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dc.contributor.authorHowell, Anthonyen
dc.contributor.authorAnderson, Aen
dc.contributor.authorClarke, Robert Ben
dc.contributor.authorDuffy, Sen
dc.contributor.authorEvans, D Gareth Ren
dc.contributor.authorGarcia-Closas, Men
dc.contributor.authorGescher, Aen
dc.contributor.authorKey, Ten
dc.contributor.authorSaxton, Jen
dc.contributor.authorHarvie, Michelle Nen
dc.date.accessioned2015-03-19T11:33:27Zen
dc.date.available2015-03-19T11:33:27Zen
dc.date.issued2014en
dc.identifier.citationRisk determination and prevention of breast cancer. 2014, 16 (5):446 Breast Cancer Resen
dc.identifier.issn1465-542Xen
dc.identifier.pmid25467785en
dc.identifier.doi10.1186/s13058-014-0446-2en
dc.identifier.urihttp://hdl.handle.net/10541/346891en
dc.description.abstractBreast cancer is an increasing public health problem. Substantial advances have been made in the treatment of breast cancer, but the introduction of methods to predict women at elevated risk and prevent the disease has been less successful. Here, we summarize recent data on newer approaches to risk prediction, available approaches to prevention, how new approaches may be made, and the difficult problem of using what we already know to prevent breast cancer in populations. During 2012, the Breast Cancer Campaign facilitated a series of workshops, each covering a specialty area of breast cancer to identify gaps in our knowledge. The risk-and-prevention panel involved in this exercise was asked to expand and update its report and review recent relevant peer-reviewed literature. The enlarged position paper presented here highlights the key gaps in risk-and-prevention research that were identified, together with recommendations for action. The panel estimated from the relevant literature that potentially 50% of breast cancer could be prevented in the subgroup of women at high and moderate risk of breast cancer by using current chemoprevention (tamoxifen, raloxifene, exemestane, and anastrozole) and that, in all women, lifestyle measures, including weight control, exercise, and moderating alcohol intake, could reduce breast cancer risk by about 30%. Risk may be estimated by standard models potentially with the addition of, for example, mammographic density and appropriate single-nucleotide polymorphisms. This review expands on four areas: (a) the prediction of breast cancer risk, (b) the evidence for the effectiveness of preventive therapy and lifestyle approaches to prevention, (c) how understanding the biology of the breast may lead to new targets for prevention, and (d) a summary of published guidelines for preventive approaches and measures required for their implementation. We hope that efforts to fill these and other gaps will lead to considerable advances in our efforts to predict risk and prevent breast cancer over the next 10 years.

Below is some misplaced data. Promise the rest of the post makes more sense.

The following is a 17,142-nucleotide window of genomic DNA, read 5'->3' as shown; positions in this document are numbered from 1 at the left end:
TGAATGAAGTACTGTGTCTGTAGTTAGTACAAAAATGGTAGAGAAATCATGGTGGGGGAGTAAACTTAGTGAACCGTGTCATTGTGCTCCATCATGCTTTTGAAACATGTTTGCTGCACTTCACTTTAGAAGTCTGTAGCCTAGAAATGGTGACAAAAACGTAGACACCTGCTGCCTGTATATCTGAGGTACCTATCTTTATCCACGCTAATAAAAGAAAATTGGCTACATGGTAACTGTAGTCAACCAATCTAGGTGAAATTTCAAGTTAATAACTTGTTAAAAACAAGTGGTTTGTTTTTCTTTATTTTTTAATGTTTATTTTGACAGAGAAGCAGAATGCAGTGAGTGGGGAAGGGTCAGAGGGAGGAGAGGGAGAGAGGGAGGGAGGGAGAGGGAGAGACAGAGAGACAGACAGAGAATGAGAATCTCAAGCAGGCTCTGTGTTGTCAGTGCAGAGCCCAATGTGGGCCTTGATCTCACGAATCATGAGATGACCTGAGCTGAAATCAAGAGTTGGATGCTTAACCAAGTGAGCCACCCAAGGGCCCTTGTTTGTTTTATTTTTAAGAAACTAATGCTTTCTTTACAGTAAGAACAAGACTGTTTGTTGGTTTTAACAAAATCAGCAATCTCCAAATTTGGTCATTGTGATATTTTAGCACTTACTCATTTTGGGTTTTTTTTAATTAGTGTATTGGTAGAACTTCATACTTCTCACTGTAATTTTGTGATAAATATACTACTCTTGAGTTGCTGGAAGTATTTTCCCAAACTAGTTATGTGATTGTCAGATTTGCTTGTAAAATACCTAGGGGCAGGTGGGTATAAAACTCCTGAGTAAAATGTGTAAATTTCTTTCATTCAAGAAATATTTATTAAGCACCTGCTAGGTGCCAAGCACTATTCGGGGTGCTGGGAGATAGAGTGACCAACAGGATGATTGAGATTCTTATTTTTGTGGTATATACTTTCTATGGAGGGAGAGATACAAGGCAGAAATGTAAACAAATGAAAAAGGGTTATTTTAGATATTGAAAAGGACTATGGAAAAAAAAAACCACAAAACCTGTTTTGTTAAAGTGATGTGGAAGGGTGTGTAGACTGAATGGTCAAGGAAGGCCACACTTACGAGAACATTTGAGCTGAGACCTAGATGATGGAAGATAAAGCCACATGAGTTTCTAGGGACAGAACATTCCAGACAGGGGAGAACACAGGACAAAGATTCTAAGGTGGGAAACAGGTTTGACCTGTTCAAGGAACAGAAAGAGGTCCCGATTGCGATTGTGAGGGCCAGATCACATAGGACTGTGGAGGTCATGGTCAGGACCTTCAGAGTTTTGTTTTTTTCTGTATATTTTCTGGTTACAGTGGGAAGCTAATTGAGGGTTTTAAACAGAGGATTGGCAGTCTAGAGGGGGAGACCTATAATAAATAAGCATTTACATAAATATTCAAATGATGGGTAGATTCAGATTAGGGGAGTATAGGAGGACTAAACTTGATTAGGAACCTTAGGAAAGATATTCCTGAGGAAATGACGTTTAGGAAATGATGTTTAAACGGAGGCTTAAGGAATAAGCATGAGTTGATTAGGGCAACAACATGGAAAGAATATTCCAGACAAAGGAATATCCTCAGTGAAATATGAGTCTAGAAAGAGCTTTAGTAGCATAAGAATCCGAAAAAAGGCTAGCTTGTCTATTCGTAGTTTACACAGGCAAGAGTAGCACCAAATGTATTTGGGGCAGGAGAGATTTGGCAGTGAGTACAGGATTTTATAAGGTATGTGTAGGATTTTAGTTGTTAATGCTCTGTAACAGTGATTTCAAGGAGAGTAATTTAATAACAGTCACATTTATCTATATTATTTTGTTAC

dc.language.isoenen
dc.rightsArchived with thanks to Breast cancer research : BCRen
dc.titleRisk determination and prevention of breast cancer.en
dc.typeArticleen
dc.contributor.department"Genesis Breast Cancer Prevention Centre, University Hospital of South Manchester, Southmoor Road, Wythenshawe M29 9LT, Manchester, UKen
dc.identifier.journalBreast Cancer Researchen
html.description.abstractBreast cancer is an increasing public health problem. Substantial advances have been made in the treatment of breast cancer, but the introduction of methods to predict women at elevated risk and prevent the disease has been less successful. Here, we summarize recent data on newer approaches to risk prediction, available approaches to prevention, how new approaches may be made, and the difficult problem of using what we already know to prevent breast cancer in populations. During 2012, the Breast Cancer Campaign facilitated a series of workshops, each covering a specialty area of breast cancer to identify gaps in our knowledge. The risk-and-prevention panel involved in this exercise was asked to expand and update its report and review recent relevant peer-reviewed literature. The enlarged position paper presented here highlights the key gaps in risk-and-prevention research that were identified, together with recommendations for action. The panel estimated from the relevant literature that potentially 50% of breast cancer could be prevented in the subgroup of women at high and moderate risk of breast cancer by using current chemoprevention (tamoxifen, raloxifene, exemestane, and anastrozole) and that, in all women, lifestyle measures, including weight control, exercise, and moderating alcohol intake, could reduce breast cancer risk by about 30%. Risk may be estimated by standard models potentially with the addition of, for example, mammographic density and appropriate single-nucleotide polymorphisms. This review expands on four areas: (a) the prediction of breast cancer risk, (b) the evidence for the effectiveness of preventive therapy and lifestyle approaches to prevention, (c) how understanding the biology of the breast may lead to new targets for prevention, and (d) a summary of published guidelines for preventive approaches and measures required for their implementation. We hope that efforts to fill these and other gaps will lead to considerable advances in our efforts to predict risk and prevent breast cancer over the next 10 years.


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